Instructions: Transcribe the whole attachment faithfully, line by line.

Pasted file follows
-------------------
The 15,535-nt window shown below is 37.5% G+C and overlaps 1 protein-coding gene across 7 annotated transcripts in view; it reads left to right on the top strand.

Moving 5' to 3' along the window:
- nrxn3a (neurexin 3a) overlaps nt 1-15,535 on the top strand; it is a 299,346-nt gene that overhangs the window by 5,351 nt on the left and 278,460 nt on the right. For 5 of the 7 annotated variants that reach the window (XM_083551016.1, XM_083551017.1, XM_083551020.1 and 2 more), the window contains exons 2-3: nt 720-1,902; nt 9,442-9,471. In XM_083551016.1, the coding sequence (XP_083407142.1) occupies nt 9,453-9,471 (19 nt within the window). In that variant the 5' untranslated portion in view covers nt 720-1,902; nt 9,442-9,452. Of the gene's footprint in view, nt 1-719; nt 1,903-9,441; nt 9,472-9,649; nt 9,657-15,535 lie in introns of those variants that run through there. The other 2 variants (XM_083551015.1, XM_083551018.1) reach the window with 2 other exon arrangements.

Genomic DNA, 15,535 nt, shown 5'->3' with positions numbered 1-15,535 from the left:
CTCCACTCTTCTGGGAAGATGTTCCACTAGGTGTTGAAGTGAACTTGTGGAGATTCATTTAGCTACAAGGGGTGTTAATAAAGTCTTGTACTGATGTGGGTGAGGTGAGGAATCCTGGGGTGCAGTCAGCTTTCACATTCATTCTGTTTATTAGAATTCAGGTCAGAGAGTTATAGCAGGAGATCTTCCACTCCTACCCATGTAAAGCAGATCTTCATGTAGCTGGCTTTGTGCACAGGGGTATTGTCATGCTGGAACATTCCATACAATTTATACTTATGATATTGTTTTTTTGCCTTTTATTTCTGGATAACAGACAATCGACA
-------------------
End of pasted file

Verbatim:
The 15,535-nt window shown below is 37.5% G+C and overlaps 1 protein-coding gene across 7 annotated transcripts in view; it reads left to right on the top strand.

Moving 5' to 3' along the window:
- nrxn3a (neurexin 3a) overlaps nt 1-15,535 on the top strand; it is a 299,346-nt gene that overhangs the window by 5,351 nt on the left and 278,460 nt on the right. For 5 of the 7 annotated variants that reach the window (XM_083551016.1, XM_083551017.1, XM_083551020.1 and 2 more), the window contains exons 2-3: nt 720-1,902; nt 9,442-9,471. In XM_083551016.1, the coding sequence (XP_083407142.1) occupies nt 9,453-9,471 (19 nt within the window). In that variant the 5' untranslated portion in view covers nt 720-1,902; nt 9,442-9,452. Of the gene's footprint in view, nt 1-719; nt 1,903-9,441; nt 9,472-9,649; nt 9,657-15,535 lie in introns of those variants that run through there. The other 2 variants (XM_083551015.1, XM_083551018.1) reach the window with 2 other exon arrangements.

Genomic DNA, 15,535 nt, shown 5'->3' with positions numbered 1-15,535 from the left:
CTCCACTCTTCTGGGAAGATGTTCCACTAGGTGTTGAAGTGAACTTGTGGAGATTCATTTAGCTACAAGGGGTGTTAATAAAGTCTTGTACTGATGTGGGTGAGGTGAGGAATCCTGGGGTGCAGTCAGCTTTCACATTCATTCTGTTTATTAGAATTCAGGTCAGAGAGTTATAGCAGGAGATCTTCCACTCCTACCCATGTAAAGCAGATCTTCATGTAGCTGGCTTTGTGCACAGGGGTATTGTCATGCTGGAACATTCCATACAATTTATACTTATGATATTGTTTTTTTGCCTTTTATTTCTGGATAACAGACAATCGACA